CAIRO - Terminating years-long suspicious techniques in dealing with the Muslim minority, Los Angeles police are engaging with mosques to track down potential terror activities.
The community engagement model can work; it's more effective, Salam Al-Marayati, who worked with the ACLU, the South Asian Network and the Sikh American Legal Defense and Education Fund on the program changes, told The Washington Post.
The mosques have rejected the al-Qaeda ideology of death that's why it's even more important for law enforcement to partner with the mosques.
Since 2008, Los Angeles Police Department has used the federal Suspicious Activities Reporting (SAR) program to file reports on potential terrorist-related actions.
These reports included minor actions even if someone photographed certain buildings.
Muslim and Sikh leaders have repeatedly called on the LAPD's Counter-Terrorism and Criminal Intelligence Bureau to ensure that future suspicious activity reports are prompted by actual behavior with apparently genuine criminal or terrorist elements.
Under the new guidelines, information gathered on what is later determined to be innocent behavior will be erased from counterterrorism databases.
SAR is a reality, said Al-Marayati.
We're removing noncriminal behavior from SAR reporting, and data on innocuous behavior is being purged.
The new LAPD approach followed the eruption of several scandals over the past year in which New York police involved in spying on Muslim communities in the US.
Last year, the Associated Press revealed that the NYPD sent out undercover officers into ethnic communities to track their daily life and monitor mosques as well as Muslim student organizations.
It also revealed that the NYPD intelligence had established so-called Demographics Unit using plainclothes police officers to monitor ethnic groups in the metropolitan region.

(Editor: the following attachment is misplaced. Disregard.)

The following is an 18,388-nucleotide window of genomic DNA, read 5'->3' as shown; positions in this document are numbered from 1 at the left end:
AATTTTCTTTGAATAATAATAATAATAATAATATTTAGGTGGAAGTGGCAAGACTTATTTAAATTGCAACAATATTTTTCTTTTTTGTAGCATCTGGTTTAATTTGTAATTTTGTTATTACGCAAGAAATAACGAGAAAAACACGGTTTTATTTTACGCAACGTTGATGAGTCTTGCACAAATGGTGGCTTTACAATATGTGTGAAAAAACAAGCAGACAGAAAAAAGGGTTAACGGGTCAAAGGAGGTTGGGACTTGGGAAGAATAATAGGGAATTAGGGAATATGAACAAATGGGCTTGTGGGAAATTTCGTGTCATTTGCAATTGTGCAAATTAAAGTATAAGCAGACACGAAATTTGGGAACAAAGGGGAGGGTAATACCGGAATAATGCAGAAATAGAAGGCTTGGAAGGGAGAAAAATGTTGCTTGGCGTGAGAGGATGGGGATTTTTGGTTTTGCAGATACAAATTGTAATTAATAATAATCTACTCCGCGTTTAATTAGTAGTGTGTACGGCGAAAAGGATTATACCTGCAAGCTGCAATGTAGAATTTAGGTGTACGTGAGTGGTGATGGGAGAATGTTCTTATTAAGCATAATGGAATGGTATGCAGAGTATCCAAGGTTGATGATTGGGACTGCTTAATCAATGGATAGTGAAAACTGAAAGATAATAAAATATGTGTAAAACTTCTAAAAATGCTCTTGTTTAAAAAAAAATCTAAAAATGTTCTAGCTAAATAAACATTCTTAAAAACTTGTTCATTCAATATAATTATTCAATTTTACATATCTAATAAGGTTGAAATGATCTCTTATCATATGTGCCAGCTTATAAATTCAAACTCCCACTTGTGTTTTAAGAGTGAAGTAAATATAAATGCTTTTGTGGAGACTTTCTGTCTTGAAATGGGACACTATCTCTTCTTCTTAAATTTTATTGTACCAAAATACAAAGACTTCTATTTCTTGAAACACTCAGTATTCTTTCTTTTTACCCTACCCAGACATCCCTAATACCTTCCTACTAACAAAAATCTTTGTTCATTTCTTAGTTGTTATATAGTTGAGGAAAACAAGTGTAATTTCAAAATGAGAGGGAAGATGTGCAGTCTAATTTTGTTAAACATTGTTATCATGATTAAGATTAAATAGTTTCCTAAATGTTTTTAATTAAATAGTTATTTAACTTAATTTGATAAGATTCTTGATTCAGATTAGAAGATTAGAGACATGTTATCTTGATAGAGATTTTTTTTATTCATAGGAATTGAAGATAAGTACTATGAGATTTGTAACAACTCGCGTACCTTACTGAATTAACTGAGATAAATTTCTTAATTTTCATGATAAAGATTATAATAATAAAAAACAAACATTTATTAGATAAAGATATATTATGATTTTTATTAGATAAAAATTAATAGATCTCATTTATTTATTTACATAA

The AP also found that the NYPD kept secret files on businesses owned by second- and third-generation Americans specifically because they were Muslims.
Applying the new strategy, LAPD officials praised the changes which followed productive dialogue with Muslim and Sikh minority groups.
The changes are an example of our ability to reach out to the people we work with, Cmdr. Blake Chow of the LAPD's counterterrorism bureau said.
There's a little bit of (information) regrouping.
We're still going to be collecting suspicious activity reports. The program is still as robust as it is now.
There are 500,000 Muslims in Los Angeles, the second largest Muslim concentration in the US after New York City.
American Muslims are estimated between six to seven million, less than three percent of the country's 300 million population.
Since 9/11, US Muslims have become sensitized to an erosion of their civil rights, with a prevailing belief that America was stigmatizing their faith.
A US survey has revealed that the majority of Americans know very little about Muslims and their faith.A recent Gallup poll, however, found 43 percent of Americans nationwide admitted to feeling at least a little prejudice against Muslims.